A crisis over the relationship between President Donald Trump’s aides and Russia deepened on Wednesday as a growing number of Trump’s fellow Republicans demanded expanded congressional inquiries into the matter.
Trump sought to focus attention on what he called criminal intelligence leaks about his ousted national security adviser, Michael Flynn.
Trump forced Flynn out on Monday after disclosures he had discussed U.S. sanctions on Russia with the Russian ambassador to the United States before Trump took office, and that he later misled Vice President Mike Pence about the conversations.
The drama of Flynn’s departure was the latest in a series of White House missteps and controversies since the Republican president was sworn in on Jan. 20.
At a news conference with Israeli Prime Minister Benjamin Netanyahu on Wednesday, Trump said Flynn, a retired U.S. Army lieutenant general, was a “wonderful man” who had been mistreated by the news media.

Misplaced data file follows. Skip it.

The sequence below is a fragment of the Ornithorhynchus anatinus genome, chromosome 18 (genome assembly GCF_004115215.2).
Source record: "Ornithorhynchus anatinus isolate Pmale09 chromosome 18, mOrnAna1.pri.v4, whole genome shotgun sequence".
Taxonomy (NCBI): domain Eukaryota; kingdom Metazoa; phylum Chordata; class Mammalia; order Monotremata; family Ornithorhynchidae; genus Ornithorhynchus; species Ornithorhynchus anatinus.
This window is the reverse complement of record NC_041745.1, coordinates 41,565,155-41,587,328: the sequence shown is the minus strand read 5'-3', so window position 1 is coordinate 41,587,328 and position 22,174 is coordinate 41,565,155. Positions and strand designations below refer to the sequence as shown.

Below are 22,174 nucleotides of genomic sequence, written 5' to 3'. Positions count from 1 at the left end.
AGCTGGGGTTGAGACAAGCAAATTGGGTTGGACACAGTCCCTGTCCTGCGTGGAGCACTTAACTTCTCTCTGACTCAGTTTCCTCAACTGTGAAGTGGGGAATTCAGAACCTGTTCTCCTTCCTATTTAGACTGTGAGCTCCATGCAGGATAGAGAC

But Republican Trump critics including Senators John McCain and Lindsey Graham voiced fresh consternation. Adding to the pressure were comments by Senate Foreign Relations Committee Chairman Bob Corker, who has been a Trump supporter.
Corker said the Russia issue was threatening Trump’s agenda on foreign affairs and domestic matters like healthcare and tax policy. He questioned whether the White House was able to stabilize itself and said Flynn should testify before Congress.
“Let’s get everything out as quickly as possible on this Russia issue,” Corker told MSNBC’s “Morning Joe” program. “Maybe there’s a problem that obviously goes much deeper than what we now suspect.”
Democrats, doubting Trump’s Justice Department or the Republican-led Congress will pursue the matter vigorously, have demanded an independent investigation of possible illegal communications between Flynn and the Russian government and any efforts by Flynn or other White House officials to conceal wrongdoing.